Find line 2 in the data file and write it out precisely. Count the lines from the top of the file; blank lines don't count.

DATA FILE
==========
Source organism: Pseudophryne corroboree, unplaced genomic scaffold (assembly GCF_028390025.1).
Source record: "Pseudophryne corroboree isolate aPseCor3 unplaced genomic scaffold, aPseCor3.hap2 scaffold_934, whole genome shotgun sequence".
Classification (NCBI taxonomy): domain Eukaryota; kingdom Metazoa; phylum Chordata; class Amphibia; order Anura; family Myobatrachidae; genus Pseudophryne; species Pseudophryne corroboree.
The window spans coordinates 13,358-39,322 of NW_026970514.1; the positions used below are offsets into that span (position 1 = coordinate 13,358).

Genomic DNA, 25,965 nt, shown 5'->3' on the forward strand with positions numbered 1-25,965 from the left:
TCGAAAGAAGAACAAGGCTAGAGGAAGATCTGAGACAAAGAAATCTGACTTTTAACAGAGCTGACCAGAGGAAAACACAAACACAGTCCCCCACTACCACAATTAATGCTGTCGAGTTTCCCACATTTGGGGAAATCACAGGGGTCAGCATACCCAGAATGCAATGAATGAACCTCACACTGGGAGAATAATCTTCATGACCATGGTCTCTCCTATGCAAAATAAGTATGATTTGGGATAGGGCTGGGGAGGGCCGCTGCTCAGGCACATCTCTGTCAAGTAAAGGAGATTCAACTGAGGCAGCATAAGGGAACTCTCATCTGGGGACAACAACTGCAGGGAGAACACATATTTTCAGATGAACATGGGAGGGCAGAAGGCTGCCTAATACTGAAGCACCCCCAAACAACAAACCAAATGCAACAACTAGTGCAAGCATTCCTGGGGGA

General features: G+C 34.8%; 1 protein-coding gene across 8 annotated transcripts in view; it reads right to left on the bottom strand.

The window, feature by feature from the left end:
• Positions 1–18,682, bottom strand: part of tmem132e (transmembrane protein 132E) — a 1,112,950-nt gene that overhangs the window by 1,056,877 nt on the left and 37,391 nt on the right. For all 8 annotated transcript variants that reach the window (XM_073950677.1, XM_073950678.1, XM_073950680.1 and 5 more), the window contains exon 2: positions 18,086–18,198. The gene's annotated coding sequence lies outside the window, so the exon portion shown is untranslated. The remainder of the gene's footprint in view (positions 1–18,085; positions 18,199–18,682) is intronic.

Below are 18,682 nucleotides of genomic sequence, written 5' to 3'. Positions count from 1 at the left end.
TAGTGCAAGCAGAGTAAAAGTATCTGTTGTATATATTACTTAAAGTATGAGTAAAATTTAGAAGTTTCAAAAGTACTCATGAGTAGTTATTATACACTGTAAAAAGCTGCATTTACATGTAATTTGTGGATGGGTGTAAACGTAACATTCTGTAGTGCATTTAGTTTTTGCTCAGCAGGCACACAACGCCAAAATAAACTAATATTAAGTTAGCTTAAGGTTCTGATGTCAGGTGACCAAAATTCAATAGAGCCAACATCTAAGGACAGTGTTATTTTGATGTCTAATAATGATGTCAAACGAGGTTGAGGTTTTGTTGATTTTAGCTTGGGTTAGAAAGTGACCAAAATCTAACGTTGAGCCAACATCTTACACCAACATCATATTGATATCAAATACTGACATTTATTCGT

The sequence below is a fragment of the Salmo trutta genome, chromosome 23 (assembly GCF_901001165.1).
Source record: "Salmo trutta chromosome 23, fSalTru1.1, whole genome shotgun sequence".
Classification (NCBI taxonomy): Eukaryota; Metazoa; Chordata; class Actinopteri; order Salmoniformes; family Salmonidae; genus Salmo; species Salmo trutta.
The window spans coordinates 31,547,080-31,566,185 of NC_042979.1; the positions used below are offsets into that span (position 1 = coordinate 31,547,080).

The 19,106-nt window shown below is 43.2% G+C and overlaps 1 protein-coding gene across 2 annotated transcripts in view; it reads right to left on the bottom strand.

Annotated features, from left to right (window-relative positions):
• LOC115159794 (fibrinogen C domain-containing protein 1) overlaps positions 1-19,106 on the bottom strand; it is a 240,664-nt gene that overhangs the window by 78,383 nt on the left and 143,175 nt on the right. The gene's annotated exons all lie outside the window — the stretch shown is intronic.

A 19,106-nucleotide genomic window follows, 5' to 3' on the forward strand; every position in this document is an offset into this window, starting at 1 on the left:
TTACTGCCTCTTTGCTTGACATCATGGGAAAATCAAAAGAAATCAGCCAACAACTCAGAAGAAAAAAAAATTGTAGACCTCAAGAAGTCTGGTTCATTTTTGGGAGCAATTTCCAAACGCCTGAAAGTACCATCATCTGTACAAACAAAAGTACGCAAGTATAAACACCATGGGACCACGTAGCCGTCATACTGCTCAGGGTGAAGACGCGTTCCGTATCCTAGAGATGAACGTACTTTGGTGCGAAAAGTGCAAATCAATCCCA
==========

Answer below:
Source record: "Pseudophryne corroboree isolate aPseCor3 unplaced genomic scaffold, aPseCor3.hap2 scaffold_934, whole genome shotgun sequence".